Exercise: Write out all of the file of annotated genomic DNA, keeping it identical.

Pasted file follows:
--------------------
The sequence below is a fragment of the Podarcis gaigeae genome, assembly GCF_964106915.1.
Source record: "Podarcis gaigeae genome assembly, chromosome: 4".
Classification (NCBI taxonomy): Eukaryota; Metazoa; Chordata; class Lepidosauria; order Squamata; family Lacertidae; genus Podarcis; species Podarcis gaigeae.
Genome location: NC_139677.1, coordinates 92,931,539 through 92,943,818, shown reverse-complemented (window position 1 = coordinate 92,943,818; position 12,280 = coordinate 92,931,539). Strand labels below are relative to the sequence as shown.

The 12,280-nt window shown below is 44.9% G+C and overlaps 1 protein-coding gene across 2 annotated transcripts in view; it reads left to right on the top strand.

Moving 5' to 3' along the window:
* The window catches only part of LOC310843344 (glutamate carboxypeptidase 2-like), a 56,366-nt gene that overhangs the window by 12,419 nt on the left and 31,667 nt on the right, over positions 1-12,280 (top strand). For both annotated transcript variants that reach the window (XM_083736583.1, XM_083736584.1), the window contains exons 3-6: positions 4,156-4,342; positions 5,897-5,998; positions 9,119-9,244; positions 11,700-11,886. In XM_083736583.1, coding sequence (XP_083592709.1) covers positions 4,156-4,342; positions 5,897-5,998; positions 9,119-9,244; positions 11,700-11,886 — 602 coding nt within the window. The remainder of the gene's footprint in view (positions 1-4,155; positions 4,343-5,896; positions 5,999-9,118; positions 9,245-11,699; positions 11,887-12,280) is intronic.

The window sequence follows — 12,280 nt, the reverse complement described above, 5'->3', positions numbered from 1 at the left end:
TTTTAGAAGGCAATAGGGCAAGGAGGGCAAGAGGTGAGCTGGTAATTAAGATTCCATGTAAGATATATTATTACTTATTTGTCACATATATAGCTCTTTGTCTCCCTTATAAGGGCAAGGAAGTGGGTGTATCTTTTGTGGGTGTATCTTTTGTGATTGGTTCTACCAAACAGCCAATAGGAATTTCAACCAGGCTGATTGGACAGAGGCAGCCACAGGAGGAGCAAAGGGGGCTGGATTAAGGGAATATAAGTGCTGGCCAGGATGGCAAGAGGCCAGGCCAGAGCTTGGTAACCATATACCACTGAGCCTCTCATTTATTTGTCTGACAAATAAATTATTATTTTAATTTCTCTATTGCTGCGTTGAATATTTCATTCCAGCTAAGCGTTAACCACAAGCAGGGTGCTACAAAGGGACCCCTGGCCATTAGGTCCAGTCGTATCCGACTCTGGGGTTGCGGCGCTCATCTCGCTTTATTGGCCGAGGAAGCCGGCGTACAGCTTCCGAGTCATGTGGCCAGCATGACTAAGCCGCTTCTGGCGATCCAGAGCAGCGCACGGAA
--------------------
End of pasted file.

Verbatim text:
The sequence below is a fragment of the Podarcis gaigeae genome, assembly GCF_964106915.1.
Source record: "Podarcis gaigeae genome assembly, chromosome: 4".
Classification (NCBI taxonomy): Eukaryota; Metazoa; Chordata; class Lepidosauria; order Squamata; family Lacertidae; genus Podarcis; species Podarcis gaigeae.
Genome location: NC_139677.1, coordinates 92,931,539 through 92,943,818, shown reverse-complemented (window position 1 = coordinate 92,943,818; position 12,280 = coordinate 92,931,539). Strand labels below are relative to the sequence as shown.

The 12,280-nt window shown below is 44.9% G+C and overlaps 1 protein-coding gene across 2 annotated transcripts in view; it reads left to right on the top strand.

Moving 5' to 3' along the window:
* The window catches only part of LOC310843344 (glutamate carboxypeptidase 2-like), a 56,366-nt gene that overhangs the window by 12,419 nt on the left and 31,667 nt on the right, over positions 1-12,280 (top strand). For both annotated transcript variants that reach the window (XM_083736583.1, XM_083736584.1), the window contains exons 3-6: positions 4,156-4,342; positions 5,897-5,998; positions 9,119-9,244; positions 11,700-11,886. In XM_083736583.1, coding sequence (XP_083592709.1) covers positions 4,156-4,342; positions 5,897-5,998; positions 9,119-9,244; positions 11,700-11,886 — 602 coding nt within the window. The remainder of the gene's footprint in view (positions 1-4,155; positions 4,343-5,896; positions 5,999-9,118; positions 9,245-11,699; positions 11,887-12,280) is intronic.

The window sequence follows — 12,280 nt, the reverse complement described above, 5'->3', positions numbered from 1 at the left end:
TTTTAGAAGGCAATAGGGCAAGGAGGGCAAGAGGTGAGCTGGTAATTAAGATTCCATGTAAGATATATTATTACTTATTTGTCACATATATAGCTCTTTGTCTCCCTTATAAGGGCAAGGAAGTGGGTGTATCTTTTGTGGGTGTATCTTTTGTGATTGGTTCTACCAAACAGCCAATAGGAATTTCAACCAGGCTGATTGGACAGAGGCAGCCACAGGAGGAGCAAAGGGGGCTGGATTAAGGGAATATAAGTGCTGGCCAGGATGGCAAGAGGCCAGGCCAGAGCTTGGTAACCATATACCACTGAGCCTCTCATTTATTTGTCTGACAAATAAATTATTATTTTAATTTCTCTATTGCTGCGTTGAATATTTCATTCCAGCTAAGCGTTAACCACAAGCAGGGTGCTACAAAGGGACCCCTGGCCATTAGGTCCAGTCGTATCCGACTCTGGGGTTGCGGCGCTCATCTCGCTTTATTGGCCGAGGAAGCCGGCGTACAGCTTCCGAGTCATGTGGCCAGCATGACTAAGCCGCTTCTGGCGATCCAGAGCAGCGCACGGAA